A Song For The Lovers – Richard Ashcroft

What a great opening song – “A Song For The Lovers” begins Verve-singer Richard Ashcroft’s first solo album, Alone With Everybody. I quite like this video too, but I’m fond of videos that feature musicians experiencing the strangeness of hearing their own work. (See also, David Bowie’s “Thursday’s Child”). Previously, I’ve written about Ashcroft’s “New York,” also from this album. The aforementioned boyfriend who bought me the Oasis album also bought me Alone With Everybody for my birthday a few months later. Sometimes, you just have to tell people exactly what you want.

The Shining – Badly Drawn Boy

Speaking of ace opening tracks, “The Shining” is one of them. It opens with cello and French horn, and the first time I heard it was on headphones, sitting in an airport, waiting to fly home from San Francisco. I bought the album, The Hour of the Bewilderbeast, in a Virgin Megastore (R.I.P.) and I don’t remember how I’d heard of Badly Drawn Boy to begin with. Maybe I’d read a description of him in Q Magazine and decided I liked the idea of him, I don’t know. Whatever the means, I’m so glad I bought this album.

Shiver – Coldplay

A lot of people enjoy hating on Coldplay – maybe because they’re popular, maybe because “Yellow” was once so ubiquitous – but I enjoy them. There is something very big about their songs, even in a simpler, acoustic-based song like “Shiver.” It’s interesting to listen to this, now knowing how they would build on this sound. Also, Chris Martin looks so young here. Aww.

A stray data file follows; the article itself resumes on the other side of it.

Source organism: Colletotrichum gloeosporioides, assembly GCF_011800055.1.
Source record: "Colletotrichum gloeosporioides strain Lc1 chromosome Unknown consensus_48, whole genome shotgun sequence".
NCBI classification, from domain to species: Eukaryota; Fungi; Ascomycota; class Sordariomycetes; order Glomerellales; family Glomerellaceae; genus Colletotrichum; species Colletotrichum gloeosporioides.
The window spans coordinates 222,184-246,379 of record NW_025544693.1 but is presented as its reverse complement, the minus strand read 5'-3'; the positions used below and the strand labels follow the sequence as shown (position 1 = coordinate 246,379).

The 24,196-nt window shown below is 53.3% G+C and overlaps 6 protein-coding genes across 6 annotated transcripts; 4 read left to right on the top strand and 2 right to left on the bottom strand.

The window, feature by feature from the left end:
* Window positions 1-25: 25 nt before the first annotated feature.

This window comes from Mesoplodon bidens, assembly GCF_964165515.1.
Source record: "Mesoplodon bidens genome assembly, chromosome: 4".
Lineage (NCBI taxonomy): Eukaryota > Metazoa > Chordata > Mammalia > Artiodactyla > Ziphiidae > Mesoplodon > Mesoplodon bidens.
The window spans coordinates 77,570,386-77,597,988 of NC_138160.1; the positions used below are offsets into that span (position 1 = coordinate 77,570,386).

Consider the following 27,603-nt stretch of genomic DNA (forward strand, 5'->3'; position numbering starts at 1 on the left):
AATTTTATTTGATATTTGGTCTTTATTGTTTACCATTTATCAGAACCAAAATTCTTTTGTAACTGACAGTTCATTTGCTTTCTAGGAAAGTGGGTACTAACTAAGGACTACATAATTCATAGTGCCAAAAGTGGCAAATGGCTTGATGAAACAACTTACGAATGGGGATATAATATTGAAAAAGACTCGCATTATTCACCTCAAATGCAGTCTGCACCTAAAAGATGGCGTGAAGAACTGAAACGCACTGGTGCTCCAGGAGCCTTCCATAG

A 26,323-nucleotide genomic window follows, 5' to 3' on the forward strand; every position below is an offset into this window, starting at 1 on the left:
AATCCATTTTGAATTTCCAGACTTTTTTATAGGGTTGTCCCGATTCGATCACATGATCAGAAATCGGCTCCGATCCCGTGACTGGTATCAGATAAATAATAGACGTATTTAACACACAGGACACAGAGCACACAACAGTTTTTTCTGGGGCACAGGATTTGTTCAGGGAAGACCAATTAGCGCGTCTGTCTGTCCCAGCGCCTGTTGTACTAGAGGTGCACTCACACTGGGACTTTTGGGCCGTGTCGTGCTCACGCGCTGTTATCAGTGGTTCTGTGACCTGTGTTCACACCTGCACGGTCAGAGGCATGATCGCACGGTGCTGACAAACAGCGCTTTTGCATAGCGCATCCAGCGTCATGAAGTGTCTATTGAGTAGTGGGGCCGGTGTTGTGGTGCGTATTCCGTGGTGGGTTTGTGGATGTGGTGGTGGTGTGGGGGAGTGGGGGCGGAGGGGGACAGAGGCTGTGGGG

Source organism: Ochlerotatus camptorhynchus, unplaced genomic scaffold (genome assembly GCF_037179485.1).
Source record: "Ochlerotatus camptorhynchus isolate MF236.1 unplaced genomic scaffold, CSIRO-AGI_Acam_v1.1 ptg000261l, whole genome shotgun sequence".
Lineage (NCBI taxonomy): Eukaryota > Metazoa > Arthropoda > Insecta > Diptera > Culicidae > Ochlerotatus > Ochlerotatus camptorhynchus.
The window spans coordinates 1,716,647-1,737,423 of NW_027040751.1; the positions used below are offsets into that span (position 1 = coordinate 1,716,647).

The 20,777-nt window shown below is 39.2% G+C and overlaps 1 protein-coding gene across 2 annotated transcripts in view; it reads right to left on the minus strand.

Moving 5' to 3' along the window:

Hurricane – Ani DiFranco

Ani covering Bob Dylan – what a tune. The bass at the beginning is so great. In comparison to the original, this is a little bit more low-key, which almost makes it more haunting. This is off Swing Set, an EP I always forget exists, even though I own it.

Damn, Sam (I love a woman that rains) – Ryan Adams

This song has such a great title, I knew I would love it even before I heard it. In Alphabet Soup, I talked about my experience of first listening to the album Heartbreaker, and I’ve also talked about “To Be Young (is to be sad, is to be high).” You all know Ryan Adams is one of my favorites, so it was difficult to pick just one more song from this album to talk about.

I’m as calm as a fruit stand in New York
and maybe as strange

Arcarsenal – At the Drive-In

Another opening song, this time for At the Drive-In’s Relationship of Command, an album that the mister and I have played on so many road trips, sometimes it feels like bad luck not to play it. By the time I’d heard any of At The Drive-In’s music, they’d already busted up, but what a spectacular album to go out with. “Arcarsenal” is a loud wake-up call announcing the arrival of something special.

The band has recently reunited, but this is still their most recent album.

Of Greetings and Goodbyes – AFI